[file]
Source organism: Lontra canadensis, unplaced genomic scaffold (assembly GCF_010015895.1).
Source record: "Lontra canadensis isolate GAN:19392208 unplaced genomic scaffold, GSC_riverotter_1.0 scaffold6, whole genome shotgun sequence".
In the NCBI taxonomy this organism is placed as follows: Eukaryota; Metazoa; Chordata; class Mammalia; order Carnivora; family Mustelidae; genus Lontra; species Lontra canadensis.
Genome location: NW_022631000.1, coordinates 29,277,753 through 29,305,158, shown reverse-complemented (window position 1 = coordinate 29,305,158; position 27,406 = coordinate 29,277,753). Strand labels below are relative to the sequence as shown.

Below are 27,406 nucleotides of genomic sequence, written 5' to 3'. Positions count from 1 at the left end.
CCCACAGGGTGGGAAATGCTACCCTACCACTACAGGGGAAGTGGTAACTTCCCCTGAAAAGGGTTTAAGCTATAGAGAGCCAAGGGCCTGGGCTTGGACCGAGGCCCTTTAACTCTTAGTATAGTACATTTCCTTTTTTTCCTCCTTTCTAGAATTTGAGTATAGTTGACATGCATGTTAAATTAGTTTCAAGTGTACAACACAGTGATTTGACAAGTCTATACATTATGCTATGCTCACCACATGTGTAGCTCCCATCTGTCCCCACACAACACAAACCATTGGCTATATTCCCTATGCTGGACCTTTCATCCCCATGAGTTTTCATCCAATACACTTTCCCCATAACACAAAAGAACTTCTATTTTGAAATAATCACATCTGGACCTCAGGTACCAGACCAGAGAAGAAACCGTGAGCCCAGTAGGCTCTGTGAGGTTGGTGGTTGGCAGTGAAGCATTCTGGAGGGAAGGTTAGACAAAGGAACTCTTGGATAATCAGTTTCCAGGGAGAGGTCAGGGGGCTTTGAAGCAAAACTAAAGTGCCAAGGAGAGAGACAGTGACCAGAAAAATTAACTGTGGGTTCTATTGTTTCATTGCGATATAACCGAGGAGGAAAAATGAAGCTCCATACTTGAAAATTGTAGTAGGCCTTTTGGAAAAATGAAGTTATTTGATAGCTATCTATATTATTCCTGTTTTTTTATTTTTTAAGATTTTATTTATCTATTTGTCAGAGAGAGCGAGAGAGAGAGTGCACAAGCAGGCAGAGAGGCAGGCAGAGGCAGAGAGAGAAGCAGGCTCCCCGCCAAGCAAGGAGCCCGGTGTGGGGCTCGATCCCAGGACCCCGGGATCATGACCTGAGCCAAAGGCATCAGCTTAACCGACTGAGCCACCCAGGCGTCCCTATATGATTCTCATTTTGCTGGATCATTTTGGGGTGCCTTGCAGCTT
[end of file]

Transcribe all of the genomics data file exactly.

Source organism: Lontra canadensis, unplaced genomic scaffold (assembly GCF_010015895.1).
Source record: "Lontra canadensis isolate GAN:19392208 unplaced genomic scaffold, GSC_riverotter_1.0 scaffold6, whole genome shotgun sequence".
In the NCBI taxonomy this organism is placed as follows: Eukaryota; Metazoa; Chordata; class Mammalia; order Carnivora; family Mustelidae; genus Lontra; species Lontra canadensis.
Genome location: NW_022631000.1, coordinates 29,277,753 through 29,305,158, shown reverse-complemented (window position 1 = coordinate 29,305,158; position 27,406 = coordinate 29,277,753). Strand labels below are relative to the sequence as shown.

Below are 27,406 nucleotides of genomic sequence, written 5' to 3'. Positions count from 1 at the left end.
CCCACAGGGTGGGAAATGCTACCCTACCACTACAGGGGAAGTGGTAACTTCCCCTGAAAAGGGTTTAAGCTATAGAGAGCCAAGGGCCTGGGCTTGGACCGAGGCCCTTTAACTCTTAGTATAGTACATTTCCTTTTTTTCCTCCTTTCTAGAATTTGAGTATAGTTGACATGCATGTTAAATTAGTTTCAAGTGTACAACACAGTGATTTGACAAGTCTATACATTATGCTATGCTCACCACATGTGTAGCTCCCATCTGTCCCCACACAACACAAACCATTGGCTATATTCCCTATGCTGGACCTTTCATCCCCATGAGTTTTCATCCAATACACTTTCCCCATAACACAAAAGAACTTCTATTTTGAAATAATCACATCTGGACCTCAGGTACCAGACCAGAGAAGAAACCGTGAGCCCAGTAGGCTCTGTGAGGTTGGTGGTTGGCAGTGAAGCATTCTGGAGGGAAGGTTAGACAAAGGAACTCTTGGATAATCAGTTTCCAGGGAGAGGTCAGGGGGCTTTGAAGCAAAACTAAAGTGCCAAGGAGAGAGACAGTGACCAGAAAAATTAACTGTGGGTTCTATTGTTTCATTGCGATATAACCGAGGAGGAAAAATGAAGCTCCATACTTGAAAATTGTAGTAGGCCTTTTGGAAAAATGAAGTTATTTGATAGCTATCTATATTATTCCTGTTTTTTTATTTTTTAAGATTTTATTTATCTATTTGTCAGAGAGAGCGAGAGAGAGAGTGCACAAGCAGGCAGAGAGGCAGGCAGAGGCAGAGAGAGAAGCAGGCTCCCCGCCAAGCAAGGAGCCCGGTGTGGGGCTCGATCCCAGGACCCCGGGATCATGACCTGAGCCAAAGGCATCAGCTTAACCGACTGAGCCACCCAGGCGTCCCTATATGATTCTCATTTTGCTGGATCATTTTGGGGTGCCTTGCAGCTT